If you have replaced the hard drive on your Mac with an SSD (which you should do), you already know how much faster your computer is. However, I'm going to show you how to avoid this one simple mistake that so many of us make when installing a new SSD. By default, Mac OS, unlike Windows, doesn't automatically enable the TRIM command for a self-installed SSD. (If your Mac comes with an SSD, TRIM will already be enabled.)
TRIM allows the operating system to actively inform an SSD which blocks of data are no longer in use and can be wiped internally. This helps the drive work more efficiently and leads to faster performance and most importantly, longer lifespan. You can read more about that here. The bottom line is that, in order to prolong the life of your SSD, you need to make sure TRIM is running on your Mac.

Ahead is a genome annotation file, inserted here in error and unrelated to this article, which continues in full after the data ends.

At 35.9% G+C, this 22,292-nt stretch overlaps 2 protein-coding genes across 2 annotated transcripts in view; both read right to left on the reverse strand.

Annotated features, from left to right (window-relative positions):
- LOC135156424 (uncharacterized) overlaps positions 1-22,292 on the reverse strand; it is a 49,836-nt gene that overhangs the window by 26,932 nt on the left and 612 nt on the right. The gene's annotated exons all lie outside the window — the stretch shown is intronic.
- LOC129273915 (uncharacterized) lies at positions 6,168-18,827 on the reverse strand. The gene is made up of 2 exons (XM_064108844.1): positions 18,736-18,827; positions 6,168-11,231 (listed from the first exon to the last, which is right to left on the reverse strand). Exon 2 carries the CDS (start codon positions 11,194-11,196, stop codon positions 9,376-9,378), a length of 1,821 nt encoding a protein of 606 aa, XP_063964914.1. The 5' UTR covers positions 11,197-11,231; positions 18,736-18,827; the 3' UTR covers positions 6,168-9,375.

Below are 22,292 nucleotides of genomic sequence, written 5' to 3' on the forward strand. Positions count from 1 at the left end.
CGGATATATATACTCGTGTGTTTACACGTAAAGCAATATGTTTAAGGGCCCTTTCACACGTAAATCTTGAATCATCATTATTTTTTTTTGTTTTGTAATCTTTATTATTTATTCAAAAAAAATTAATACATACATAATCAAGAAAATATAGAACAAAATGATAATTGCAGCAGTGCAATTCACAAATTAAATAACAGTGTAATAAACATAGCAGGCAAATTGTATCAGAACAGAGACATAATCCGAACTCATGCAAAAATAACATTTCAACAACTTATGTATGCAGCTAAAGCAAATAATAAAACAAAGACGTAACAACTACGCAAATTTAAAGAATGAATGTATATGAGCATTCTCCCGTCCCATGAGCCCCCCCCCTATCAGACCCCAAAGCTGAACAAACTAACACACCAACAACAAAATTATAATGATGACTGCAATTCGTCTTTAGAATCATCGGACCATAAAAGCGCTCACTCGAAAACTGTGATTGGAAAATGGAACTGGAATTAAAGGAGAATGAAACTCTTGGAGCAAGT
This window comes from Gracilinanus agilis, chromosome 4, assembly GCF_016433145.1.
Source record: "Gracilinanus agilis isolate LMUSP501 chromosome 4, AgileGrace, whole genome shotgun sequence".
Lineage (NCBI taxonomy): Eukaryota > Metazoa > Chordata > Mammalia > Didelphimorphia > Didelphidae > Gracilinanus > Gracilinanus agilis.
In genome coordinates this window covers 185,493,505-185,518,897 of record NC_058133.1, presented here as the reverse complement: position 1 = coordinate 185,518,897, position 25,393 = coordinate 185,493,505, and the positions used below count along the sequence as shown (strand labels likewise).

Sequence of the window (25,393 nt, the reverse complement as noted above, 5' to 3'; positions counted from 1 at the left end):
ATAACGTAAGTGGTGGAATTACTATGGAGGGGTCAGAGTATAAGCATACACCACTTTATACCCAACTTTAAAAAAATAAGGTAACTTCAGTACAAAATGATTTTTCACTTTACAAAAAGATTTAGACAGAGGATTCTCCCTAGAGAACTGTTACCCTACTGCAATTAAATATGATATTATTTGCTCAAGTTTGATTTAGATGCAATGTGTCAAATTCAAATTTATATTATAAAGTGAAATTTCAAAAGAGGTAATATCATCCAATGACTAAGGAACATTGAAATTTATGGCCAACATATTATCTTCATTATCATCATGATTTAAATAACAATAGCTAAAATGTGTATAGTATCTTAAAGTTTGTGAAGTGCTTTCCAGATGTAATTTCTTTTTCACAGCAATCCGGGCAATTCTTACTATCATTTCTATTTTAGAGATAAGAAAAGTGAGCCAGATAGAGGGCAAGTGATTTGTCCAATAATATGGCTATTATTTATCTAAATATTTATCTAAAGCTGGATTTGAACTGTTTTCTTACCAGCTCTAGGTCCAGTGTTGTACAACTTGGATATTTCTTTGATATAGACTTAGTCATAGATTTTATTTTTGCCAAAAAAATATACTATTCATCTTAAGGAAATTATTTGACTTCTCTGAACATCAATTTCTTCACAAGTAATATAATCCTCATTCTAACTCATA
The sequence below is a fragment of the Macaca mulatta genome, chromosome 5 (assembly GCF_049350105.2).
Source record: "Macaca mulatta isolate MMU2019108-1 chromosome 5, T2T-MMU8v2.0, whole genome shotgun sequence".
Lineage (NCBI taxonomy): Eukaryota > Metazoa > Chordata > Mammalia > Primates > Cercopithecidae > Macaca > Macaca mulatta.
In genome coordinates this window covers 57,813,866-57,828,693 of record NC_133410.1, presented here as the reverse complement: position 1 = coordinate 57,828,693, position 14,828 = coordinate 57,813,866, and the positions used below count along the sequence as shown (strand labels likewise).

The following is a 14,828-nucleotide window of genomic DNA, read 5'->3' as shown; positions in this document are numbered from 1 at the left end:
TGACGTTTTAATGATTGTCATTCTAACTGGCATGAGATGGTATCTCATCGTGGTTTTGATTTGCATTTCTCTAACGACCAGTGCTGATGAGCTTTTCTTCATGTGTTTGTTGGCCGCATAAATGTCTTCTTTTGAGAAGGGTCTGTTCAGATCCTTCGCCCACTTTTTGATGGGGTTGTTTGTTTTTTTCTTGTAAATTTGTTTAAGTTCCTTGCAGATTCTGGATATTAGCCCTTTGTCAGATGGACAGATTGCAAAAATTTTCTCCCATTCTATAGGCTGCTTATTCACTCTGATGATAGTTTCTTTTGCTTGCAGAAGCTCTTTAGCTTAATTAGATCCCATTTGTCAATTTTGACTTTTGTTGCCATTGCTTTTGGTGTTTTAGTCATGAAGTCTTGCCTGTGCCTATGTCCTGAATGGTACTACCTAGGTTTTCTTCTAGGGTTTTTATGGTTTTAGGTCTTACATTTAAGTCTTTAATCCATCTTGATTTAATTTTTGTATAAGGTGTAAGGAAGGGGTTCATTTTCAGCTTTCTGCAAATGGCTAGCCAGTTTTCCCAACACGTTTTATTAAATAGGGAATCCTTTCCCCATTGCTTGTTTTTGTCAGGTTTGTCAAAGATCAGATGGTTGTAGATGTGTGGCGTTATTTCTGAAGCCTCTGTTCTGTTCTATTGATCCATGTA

Here's how to find out if TRIM is running or not.
1. Click on the Apple icon (top-right corner) then choose About This Mac.
2. Click on System Report.
3. On the left pane of the System Information window, under Hardware navigate to SATA/SATA Express.
4. On the right pane, scroll down until you find TRIM Support. If the value is Yes, then TRIM is running -- you're all good! If the value is No, then you need to turn it on.
Here's how to turn TRIM on:
Make sure you're logged into your Mac with an account that has Administrator privileges. Next:
1. Run Terminal (you can search for it with Spotlight)
2. Type in this command: sudo trimforce enable and press enter.
3. Type in the password of the account you're using, then press enter.
4. The system will display a notice, then ask you if you are sure you wish to proceed. Type in y and then press enter.
5. The system will then indicate that it will reboot and ask you if that's OK. Type y again then press enter.
Now wait for the system to restart by itself and you're done. If you check again, you will see that TRIM is now running on the system.